No. XX. — Sir John Mandeville
No. XXL— The Zones
No. XXIL— Of the Atalantis of Plato
No. XXIII. — The imaginary Island of St. Brandan
No. XXIV.— The Island of the Seven Cities
No. XXV. — Discovery of the Island of Madeira
No. XXVI. -Las Casas ....
No. XXVI I.— Peter Martyr .
No. XXVIIL— Oviedo ....

No. XXIX. — Cura de Los Palacios





No. XXX. — " Navigatione del Re de Castiglia delle I solo e
Pacse Nuovamente Ritrovate." — " Navigatio Christophori
Colombi." ■■ . . . . 383

No. XXXI. — Antonio de Herrera 387

No. XXXII. — Bishop Fonseca 3.03

No. XXXIII.— Of the Situation of the Terrestrial Paradise . l-Ol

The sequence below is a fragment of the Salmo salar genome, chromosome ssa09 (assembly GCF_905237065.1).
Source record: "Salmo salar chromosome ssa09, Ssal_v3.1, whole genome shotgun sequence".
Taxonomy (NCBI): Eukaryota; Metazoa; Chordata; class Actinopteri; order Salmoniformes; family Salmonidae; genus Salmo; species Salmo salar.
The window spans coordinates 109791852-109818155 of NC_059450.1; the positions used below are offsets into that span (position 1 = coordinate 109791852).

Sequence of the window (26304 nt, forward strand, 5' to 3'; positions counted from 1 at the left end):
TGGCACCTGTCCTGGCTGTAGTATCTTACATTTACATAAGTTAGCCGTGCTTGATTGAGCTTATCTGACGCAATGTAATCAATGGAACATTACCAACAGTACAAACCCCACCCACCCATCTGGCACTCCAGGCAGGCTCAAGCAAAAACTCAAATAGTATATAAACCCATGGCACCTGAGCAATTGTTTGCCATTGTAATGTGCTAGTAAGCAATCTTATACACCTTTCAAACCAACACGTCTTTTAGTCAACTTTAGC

No. XXXIV.— Will of Columbus 415

No. XXXV. — Signature of Columbus 437

Index 441









On the 28th of June Columbus took a joyful leave
of the wreck in which he had been so long im-
mured, and all the Spaniards embarked, friend
and foe, on board of the vessels, which made sail
for St. Domingo. Oviedo says, that the Indians
wept when they beheld their departure ; for they
considered them as beings from the skies. From
the admiral, it is true, they had experienced no-
thing but kind treatment and continual benefits ;
and the idea of his immediate influence with the
Deity, manifested by his prediction of the eclipse

Vol. IV. B


of the moon, may have made them consider his
presence propitious to tlieir island ; but it is not
easy to believe that a lawless gang, like that of
Porras, could have been ranging for months among
their villages without giving cause for the greatest
joy at their departure.